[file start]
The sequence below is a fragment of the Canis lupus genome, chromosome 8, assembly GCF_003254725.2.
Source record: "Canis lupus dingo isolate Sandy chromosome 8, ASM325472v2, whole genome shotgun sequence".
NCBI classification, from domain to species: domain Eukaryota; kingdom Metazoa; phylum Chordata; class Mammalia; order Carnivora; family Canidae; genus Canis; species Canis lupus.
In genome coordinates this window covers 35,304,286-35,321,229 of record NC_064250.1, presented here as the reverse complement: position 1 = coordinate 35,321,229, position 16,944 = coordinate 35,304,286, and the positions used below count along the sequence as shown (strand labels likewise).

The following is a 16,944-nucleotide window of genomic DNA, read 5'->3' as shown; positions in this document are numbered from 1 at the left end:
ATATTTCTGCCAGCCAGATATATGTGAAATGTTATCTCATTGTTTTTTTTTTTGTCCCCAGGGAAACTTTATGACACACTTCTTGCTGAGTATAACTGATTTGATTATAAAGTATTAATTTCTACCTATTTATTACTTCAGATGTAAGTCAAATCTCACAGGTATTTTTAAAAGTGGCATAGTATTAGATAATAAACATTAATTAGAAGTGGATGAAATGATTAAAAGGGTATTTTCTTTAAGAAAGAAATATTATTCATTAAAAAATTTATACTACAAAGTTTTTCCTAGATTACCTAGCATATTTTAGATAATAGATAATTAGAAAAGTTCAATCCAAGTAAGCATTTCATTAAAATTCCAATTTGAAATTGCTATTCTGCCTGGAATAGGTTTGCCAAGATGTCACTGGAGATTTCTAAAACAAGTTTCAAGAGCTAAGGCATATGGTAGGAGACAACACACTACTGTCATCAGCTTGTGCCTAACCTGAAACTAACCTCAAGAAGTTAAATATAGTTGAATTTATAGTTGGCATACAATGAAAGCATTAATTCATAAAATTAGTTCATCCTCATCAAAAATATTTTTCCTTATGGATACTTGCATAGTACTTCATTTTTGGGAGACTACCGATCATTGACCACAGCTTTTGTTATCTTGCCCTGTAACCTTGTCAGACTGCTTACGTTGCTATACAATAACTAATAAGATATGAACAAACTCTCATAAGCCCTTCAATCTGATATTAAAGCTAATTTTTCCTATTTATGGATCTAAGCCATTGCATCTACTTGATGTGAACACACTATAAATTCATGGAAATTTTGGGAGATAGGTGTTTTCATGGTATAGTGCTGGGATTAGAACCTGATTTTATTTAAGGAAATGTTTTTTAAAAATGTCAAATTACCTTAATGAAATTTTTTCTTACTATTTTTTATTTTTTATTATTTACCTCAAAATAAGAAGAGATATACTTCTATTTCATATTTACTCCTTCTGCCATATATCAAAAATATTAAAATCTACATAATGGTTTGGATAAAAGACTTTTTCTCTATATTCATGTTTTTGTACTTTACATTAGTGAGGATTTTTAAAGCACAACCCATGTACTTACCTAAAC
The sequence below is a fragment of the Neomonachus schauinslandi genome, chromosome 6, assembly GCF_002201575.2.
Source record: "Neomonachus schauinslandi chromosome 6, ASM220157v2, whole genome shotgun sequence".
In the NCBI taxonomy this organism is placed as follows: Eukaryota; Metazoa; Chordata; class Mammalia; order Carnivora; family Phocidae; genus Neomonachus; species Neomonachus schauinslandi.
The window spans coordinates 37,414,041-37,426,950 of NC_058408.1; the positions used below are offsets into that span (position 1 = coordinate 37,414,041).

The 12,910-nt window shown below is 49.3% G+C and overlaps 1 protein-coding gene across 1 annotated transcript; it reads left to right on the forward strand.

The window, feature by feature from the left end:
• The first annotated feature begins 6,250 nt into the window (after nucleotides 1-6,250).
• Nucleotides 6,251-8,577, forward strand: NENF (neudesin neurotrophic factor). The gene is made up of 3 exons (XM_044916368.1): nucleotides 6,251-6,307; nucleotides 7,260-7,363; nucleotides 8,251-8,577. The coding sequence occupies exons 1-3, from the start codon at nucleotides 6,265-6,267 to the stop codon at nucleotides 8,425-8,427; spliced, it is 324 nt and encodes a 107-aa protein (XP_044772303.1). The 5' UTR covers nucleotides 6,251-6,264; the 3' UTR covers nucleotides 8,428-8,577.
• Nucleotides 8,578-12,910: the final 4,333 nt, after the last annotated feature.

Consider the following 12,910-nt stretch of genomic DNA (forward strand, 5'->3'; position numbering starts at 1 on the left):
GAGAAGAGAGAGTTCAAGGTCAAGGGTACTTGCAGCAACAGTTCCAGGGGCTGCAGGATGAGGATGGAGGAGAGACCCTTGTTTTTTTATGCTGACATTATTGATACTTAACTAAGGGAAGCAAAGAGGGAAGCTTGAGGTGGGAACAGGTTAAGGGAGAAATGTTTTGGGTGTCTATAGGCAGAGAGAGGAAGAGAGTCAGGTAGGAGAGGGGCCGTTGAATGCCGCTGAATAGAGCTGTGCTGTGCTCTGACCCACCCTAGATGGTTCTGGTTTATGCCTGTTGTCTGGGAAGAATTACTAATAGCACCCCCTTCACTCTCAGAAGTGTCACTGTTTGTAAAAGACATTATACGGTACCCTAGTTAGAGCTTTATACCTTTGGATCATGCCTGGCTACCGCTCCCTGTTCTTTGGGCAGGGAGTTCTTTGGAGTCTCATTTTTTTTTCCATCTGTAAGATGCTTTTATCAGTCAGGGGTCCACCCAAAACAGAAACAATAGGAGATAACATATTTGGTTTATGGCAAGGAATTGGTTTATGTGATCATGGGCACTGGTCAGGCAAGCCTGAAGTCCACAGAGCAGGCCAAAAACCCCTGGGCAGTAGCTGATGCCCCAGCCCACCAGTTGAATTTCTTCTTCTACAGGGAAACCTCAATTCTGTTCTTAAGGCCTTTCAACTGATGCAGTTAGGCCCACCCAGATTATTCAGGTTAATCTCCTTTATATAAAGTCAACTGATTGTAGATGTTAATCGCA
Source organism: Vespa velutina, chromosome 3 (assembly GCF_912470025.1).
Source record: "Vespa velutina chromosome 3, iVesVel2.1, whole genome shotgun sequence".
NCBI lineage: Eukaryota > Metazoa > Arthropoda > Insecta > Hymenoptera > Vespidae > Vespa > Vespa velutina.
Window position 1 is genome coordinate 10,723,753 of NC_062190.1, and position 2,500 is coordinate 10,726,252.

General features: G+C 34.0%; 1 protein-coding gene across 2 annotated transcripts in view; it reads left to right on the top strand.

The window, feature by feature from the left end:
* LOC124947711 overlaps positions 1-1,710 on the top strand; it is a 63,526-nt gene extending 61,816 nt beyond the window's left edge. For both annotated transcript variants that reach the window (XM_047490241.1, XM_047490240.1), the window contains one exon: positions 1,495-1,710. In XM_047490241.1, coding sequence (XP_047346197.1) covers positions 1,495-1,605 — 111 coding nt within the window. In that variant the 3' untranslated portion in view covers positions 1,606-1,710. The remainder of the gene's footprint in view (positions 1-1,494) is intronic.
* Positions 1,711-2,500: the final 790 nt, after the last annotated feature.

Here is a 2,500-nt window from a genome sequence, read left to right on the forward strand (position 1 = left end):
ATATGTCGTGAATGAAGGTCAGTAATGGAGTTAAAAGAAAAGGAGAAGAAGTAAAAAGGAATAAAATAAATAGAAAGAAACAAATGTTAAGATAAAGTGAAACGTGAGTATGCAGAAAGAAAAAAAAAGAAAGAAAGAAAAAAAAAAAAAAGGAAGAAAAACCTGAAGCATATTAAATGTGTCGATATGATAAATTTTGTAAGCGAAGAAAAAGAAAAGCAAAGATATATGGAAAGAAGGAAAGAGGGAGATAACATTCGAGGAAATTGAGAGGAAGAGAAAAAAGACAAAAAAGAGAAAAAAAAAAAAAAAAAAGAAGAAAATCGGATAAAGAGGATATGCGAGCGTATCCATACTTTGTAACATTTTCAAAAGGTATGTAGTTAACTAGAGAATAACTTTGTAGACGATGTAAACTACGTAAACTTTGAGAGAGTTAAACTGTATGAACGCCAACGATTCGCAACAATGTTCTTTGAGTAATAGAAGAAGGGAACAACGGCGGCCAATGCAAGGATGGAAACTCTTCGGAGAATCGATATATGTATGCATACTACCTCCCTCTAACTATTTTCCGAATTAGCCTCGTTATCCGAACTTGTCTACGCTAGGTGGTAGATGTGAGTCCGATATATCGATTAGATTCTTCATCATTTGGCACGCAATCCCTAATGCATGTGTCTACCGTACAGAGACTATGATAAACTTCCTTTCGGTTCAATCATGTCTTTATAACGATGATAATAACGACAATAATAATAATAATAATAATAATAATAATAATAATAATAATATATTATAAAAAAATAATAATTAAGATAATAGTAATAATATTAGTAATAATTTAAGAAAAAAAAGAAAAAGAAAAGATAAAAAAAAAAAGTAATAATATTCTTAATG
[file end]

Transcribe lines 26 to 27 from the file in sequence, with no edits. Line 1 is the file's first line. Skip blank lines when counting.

Here is a 2,500-nt window from a genome sequence, read left to right on the forward strand (position 1 = left end):
ATATGTCGTGAATGAAGGTCAGTAATGGAGTTAAAAGAAAAGGAGAAGAAGTAAAAAGGAATAAAATAAATAGAAAGAAACAAATGTTAAGATAAAGTGAAACGTGAGTATGCAGAAAGAAAAAAAAAGAAAGAAAGAAAAAAAAAAAAAAGGAAGAAAAACCTGAAGCATATTAAATGTGTCGATATGATAAATTTTGTAAGCGAAGAAAAAGAAAAGCAAAGATATATGGAAAGAAGGAAAGAGGGAGATAACATTCGAGGAAATTGAGAGGAAGAGAAAAAAGACAAAAAAGAGAAAAAAAAAAAAAAAAAAGAAGAAAATCGGATAAAGAGGATATGCGAGCGTATCCATACTTTGTAACATTTTCAAAAGGTATGTAGTTAACTAGAGAATAACTTTGTAGACGATGTAAACTACGTAAACTTTGAGAGAGTTAAACTGTATGAACGCCAACGATTCGCAACAATGTTCTTTGAGTAATAGAAGAAGGGAACAACGGCGGCCAATGCAAGGATGGAAACTCTTCGGAGAATCGATATATGTATGCATACTACCTCCCTCTAACTATTTTCCGAATTAGCCTCGTTATCCGAACTTGTCTACGCTAGGTGGTAGATGTGAGTCCGATATATCGATTAGATTCTTCATCATTTGGCACGCAATCCCTAATGCATGTGTCTACCGTACAGAGACTATGATAAACTTCCTTTCGGTTCAATCATGTCTTTATAACGATGATAATAACGACAATAATAATAATAATAATAATAATAATAATAATAATAATAATATATTATAAAAAAATAATAATTAAGATAATAGTAATAATATTAGTAATAATTTAAGAAAAAAAAGAAAAAGAAAAGATAAAAAAAAAAAGTAATAATATTCTTAATG